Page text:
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In Rage Against The Machine's first album (Rage Against The Machine) I frequently hear Tom Morello play with several "weird" scales. A few examples: Take The Power Back, Settle For Nothing, ... I wonder in what scale he plays over what key. It sounds kinda minor over a major key, but that is a guess.

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While it doesn't directly answer this question, you may be interested in a half-hour video Morello made for Guitar World talking about his style and techniques. You can find it on YouTube. –  Bradd Szonye Apr 24 at 19:14
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Since there's a Meta post I've cleaned up the comments here. Please head to Meta sooner next time ;) –  Matthew Read Apr 24 at 21:08
    
I have seen the video in the past, he talks more about his effects and his influences. I have no clue on how to go to meta or why I should do that, I'm fairly new to Stackexchange. –  Valentin Grégoire Apr 24 at 21:16
    
@ValentinGrégoire Every stackexchange site has its own "meta" site for handling issues about the site. Ours is at: meta.music.stackexchange.com . There are questions there about everything from problems with formatting tabs to challenging site policies. It's a very democratic community. –  luser droog Apr 25 at 17:58

2 Answers 2

up vote 8 down vote accepted

Okay, I only got a chance to listen to the first of your suggestions so far, Take the Power Back. It's interesting what you say about the relationship between major and minor, with respect to this song; there are other semitonal/chromatic relationships too. I only listened through once, but here are a few thoughts about the pitch use and harmony of this song.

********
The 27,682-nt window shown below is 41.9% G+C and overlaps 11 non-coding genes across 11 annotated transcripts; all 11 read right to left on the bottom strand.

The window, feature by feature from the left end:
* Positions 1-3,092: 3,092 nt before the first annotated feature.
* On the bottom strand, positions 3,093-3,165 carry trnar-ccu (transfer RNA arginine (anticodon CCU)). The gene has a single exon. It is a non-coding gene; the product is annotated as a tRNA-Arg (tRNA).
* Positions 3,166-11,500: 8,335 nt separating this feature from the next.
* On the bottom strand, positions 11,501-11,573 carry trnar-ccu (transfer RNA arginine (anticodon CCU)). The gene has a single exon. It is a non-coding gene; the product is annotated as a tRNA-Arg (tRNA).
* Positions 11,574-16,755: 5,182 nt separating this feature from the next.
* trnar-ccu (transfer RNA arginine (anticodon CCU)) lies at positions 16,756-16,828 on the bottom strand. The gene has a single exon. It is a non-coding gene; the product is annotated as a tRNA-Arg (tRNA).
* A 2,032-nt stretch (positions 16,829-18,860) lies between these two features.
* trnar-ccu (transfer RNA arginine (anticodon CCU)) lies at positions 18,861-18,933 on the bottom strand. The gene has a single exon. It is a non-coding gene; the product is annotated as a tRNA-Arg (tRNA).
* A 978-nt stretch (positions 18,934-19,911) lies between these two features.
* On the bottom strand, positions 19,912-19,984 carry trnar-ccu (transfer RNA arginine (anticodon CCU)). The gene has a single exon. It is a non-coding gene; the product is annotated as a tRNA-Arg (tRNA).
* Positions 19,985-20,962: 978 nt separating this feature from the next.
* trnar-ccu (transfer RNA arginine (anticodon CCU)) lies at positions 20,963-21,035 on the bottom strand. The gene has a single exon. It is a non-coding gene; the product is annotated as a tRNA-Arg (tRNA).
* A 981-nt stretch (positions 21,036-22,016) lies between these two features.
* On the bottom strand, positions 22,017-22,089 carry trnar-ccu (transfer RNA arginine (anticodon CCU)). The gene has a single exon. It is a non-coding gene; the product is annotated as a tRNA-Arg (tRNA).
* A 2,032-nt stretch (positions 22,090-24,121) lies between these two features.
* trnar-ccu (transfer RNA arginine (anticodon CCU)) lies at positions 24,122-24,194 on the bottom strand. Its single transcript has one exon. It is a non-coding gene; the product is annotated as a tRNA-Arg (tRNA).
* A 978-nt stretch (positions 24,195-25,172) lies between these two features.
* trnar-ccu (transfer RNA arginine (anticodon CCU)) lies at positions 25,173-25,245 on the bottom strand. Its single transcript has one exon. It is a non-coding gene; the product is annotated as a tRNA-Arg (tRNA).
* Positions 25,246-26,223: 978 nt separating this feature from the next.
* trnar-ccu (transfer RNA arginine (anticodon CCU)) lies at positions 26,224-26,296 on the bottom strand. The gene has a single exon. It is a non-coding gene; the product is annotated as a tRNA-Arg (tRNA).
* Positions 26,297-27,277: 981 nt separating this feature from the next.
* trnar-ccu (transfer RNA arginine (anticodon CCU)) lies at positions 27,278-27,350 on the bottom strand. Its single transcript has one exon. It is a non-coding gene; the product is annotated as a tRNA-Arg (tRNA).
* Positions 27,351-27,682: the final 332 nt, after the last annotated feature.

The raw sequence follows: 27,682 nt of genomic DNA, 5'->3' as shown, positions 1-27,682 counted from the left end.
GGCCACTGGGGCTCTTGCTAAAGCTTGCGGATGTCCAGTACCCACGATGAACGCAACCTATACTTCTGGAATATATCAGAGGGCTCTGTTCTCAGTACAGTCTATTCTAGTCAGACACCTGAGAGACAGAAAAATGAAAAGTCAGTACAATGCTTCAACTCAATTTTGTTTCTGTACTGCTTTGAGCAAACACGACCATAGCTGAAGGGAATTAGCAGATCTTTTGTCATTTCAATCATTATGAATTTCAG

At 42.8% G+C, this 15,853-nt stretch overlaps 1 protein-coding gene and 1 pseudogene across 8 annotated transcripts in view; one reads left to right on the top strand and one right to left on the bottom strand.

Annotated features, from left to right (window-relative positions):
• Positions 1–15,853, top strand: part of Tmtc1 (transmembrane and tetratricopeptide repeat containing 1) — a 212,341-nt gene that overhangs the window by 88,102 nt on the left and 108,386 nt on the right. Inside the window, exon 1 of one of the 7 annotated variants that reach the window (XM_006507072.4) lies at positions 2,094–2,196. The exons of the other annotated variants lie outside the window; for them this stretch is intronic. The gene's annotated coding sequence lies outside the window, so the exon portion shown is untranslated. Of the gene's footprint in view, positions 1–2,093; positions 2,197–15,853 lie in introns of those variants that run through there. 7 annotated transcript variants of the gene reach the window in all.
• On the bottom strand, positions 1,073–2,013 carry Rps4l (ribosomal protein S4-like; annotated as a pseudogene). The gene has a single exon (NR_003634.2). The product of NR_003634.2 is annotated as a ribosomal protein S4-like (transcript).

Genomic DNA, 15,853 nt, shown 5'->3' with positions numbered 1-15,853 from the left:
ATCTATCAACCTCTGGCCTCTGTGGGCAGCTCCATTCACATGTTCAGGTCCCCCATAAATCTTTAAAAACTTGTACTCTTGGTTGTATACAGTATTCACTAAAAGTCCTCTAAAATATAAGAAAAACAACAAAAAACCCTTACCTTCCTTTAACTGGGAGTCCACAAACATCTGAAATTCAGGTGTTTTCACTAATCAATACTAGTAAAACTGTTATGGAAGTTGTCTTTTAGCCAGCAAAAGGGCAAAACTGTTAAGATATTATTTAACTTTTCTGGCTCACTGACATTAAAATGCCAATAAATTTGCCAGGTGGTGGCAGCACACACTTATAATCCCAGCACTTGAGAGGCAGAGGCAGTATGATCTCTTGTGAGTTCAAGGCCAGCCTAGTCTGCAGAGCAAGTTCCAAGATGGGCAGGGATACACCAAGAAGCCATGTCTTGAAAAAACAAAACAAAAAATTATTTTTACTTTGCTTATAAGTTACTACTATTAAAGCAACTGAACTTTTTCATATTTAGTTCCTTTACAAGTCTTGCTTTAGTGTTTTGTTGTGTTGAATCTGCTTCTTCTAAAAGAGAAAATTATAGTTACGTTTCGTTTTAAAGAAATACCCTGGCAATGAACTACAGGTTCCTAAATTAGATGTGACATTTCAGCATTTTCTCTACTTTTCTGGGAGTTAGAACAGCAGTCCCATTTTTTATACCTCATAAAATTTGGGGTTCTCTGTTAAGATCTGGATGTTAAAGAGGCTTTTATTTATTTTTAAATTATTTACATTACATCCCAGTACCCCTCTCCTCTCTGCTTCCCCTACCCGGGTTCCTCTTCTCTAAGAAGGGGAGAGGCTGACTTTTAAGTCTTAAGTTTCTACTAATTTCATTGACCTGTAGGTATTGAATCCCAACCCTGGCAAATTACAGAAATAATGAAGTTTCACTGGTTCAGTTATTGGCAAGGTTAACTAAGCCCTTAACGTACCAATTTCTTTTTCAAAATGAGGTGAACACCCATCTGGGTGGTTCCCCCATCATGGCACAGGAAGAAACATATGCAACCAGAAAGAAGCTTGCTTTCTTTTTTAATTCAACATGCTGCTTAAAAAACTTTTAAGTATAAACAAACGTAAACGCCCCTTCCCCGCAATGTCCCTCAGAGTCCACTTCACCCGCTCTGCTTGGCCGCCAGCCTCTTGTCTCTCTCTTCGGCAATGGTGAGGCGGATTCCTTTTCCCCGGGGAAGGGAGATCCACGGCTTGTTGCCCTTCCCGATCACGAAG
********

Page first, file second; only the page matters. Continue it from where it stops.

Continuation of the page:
Before I say any more, the song seems to have a root somewhere between D and Eb; to keep things simple I'll refer to D as the root…

Most of the riff material seems simply to be based upon a D Minor Pentatonic. But already in the intro you have some interesting pitch relationships. The bass has D Minor Pentatonic notes, but the guitar has a descending chromatic line of chords (4ths, I think, which creates some interesting relationships):

enter image description here

(These notes show the pitch use, not necessarily the right octaves and definitely not the right rhythms!) So, already this is pretty weird. If we analyse the guitar chords in terms of the root note, D, we have a maj7 chord above a minor bass line, which drops by a semitone to a m7 (and then 6/9 to b6/b9, if you like…) Descending chromatic and major/minor relationship - more of these later…

Okay, for much of the next minute and a half we are basically in D Minor Pentatonic territory.

Then at the Chorus, at about 1m30s, we get D7#9 chords in the guitar part. And, of course, these are effectively seventh chords with major/minor thirds:

enter image description here

(Yes, I know a #9 would theoretically be an E# here, but we "hear" a minor third…!)

When we get to the guitar solo, the riff parts stay on D Minor Pentatonic. Here the solo guitar starts by using predominately D Aeolian and then moves very clearly to D Dorian. (There my be a few notes outside these, but I couldn't hear any or many…) Right, so both of these are minor modes, over a minor bassline - so no big deal huh? Well, you clearly hear the upward chromatic movement from the use of the minor 6th in the Aeolian to the major 6th in the Dorian. And, of course, they both fit with the supporting D Minor Pentatonic, as this has no 6th degree.